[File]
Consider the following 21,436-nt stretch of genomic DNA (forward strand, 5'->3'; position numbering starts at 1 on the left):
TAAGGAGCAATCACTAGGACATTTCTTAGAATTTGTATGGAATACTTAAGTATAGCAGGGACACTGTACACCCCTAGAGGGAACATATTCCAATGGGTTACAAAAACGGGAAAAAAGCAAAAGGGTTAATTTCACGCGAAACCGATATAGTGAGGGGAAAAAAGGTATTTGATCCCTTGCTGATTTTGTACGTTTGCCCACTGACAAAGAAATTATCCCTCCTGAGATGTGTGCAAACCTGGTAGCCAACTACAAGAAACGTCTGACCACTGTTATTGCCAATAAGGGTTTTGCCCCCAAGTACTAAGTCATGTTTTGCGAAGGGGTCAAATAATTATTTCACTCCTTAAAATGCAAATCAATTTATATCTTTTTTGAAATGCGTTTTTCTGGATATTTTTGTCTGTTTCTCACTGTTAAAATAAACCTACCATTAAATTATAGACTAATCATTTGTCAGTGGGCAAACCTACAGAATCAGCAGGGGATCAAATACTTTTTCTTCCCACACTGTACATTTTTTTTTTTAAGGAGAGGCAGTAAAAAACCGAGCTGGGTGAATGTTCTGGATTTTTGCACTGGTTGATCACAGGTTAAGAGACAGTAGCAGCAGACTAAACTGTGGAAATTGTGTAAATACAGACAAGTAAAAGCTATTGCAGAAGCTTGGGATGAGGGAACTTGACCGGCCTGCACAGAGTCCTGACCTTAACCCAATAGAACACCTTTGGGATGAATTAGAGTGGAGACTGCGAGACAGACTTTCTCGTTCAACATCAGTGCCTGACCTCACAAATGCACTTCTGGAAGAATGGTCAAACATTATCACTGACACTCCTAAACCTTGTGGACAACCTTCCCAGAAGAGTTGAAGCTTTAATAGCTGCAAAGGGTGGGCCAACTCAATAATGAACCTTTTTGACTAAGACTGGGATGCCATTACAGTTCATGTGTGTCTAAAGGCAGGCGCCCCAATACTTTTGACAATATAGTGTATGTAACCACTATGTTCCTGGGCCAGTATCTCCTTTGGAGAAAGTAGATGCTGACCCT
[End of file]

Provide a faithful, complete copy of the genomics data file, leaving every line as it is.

Consider the following 21,436-nt stretch of genomic DNA (forward strand, 5'->3'; position numbering starts at 1 on the left):
TAAGGAGCAATCACTAGGACATTTCTTAGAATTTGTATGGAATACTTAAGTATAGCAGGGACACTGTACACCCCTAGAGGGAACATATTCCAATGGGTTACAAAAACGGGAAAAAAGCAAAAGGGTTAATTTCACGCGAAACCGATATAGTGAGGGGAAAAAAGGTATTTGATCCCTTGCTGATTTTGTACGTTTGCCCACTGACAAAGAAATTATCCCTCCTGAGATGTGTGCAAACCTGGTAGCCAACTACAAGAAACGTCTGACCACTGTTATTGCCAATAAGGGTTTTGCCCCCAAGTACTAAGTCATGTTTTGCGAAGGGGTCAAATAATTATTTCACTCCTTAAAATGCAAATCAATTTATATCTTTTTTGAAATGCGTTTTTCTGGATATTTTTGTCTGTTTCTCACTGTTAAAATAAACCTACCATTAAATTATAGACTAATCATTTGTCAGTGGGCAAACCTACAGAATCAGCAGGGGATCAAATACTTTTTCTTCCCACACTGTACATTTTTTTTTTTAAGGAGAGGCAGTAAAAAACCGAGCTGGGTGAATGTTCTGGATTTTTGCACTGGTTGATCACAGGTTAAGAGACAGTAGCAGCAGACTAAACTGTGGAAATTGTGTAAATACAGACAAGTAAAAGCTATTGCAGAAGCTTGGGATGAGGGAACTTGACCGGCCTGCACAGAGTCCTGACCTTAACCCAATAGAACACCTTTGGGATGAATTAGAGTGGAGACTGCGAGACAGACTTTCTCGTTCAACATCAGTGCCTGACCTCACAAATGCACTTCTGGAAGAATGGTCAAACATTATCACTGACACTCCTAAACCTTGTGGACAACCTTCCCAGAAGAGTTGAAGCTTTAATAGCTGCAAAGGGTGGGCCAACTCAATAATGAACCTTTTTGACTAAGACTGGGATGCCATTACAGTTCATGTGTGTCTAAAGGCAGGCGCCCCAATACTTTTGACAATATAGTGTATGTAACCACTATGTTCCTGGGCCAGTATCTCCTTTGGAGAAAGTAGATGCTGACCCT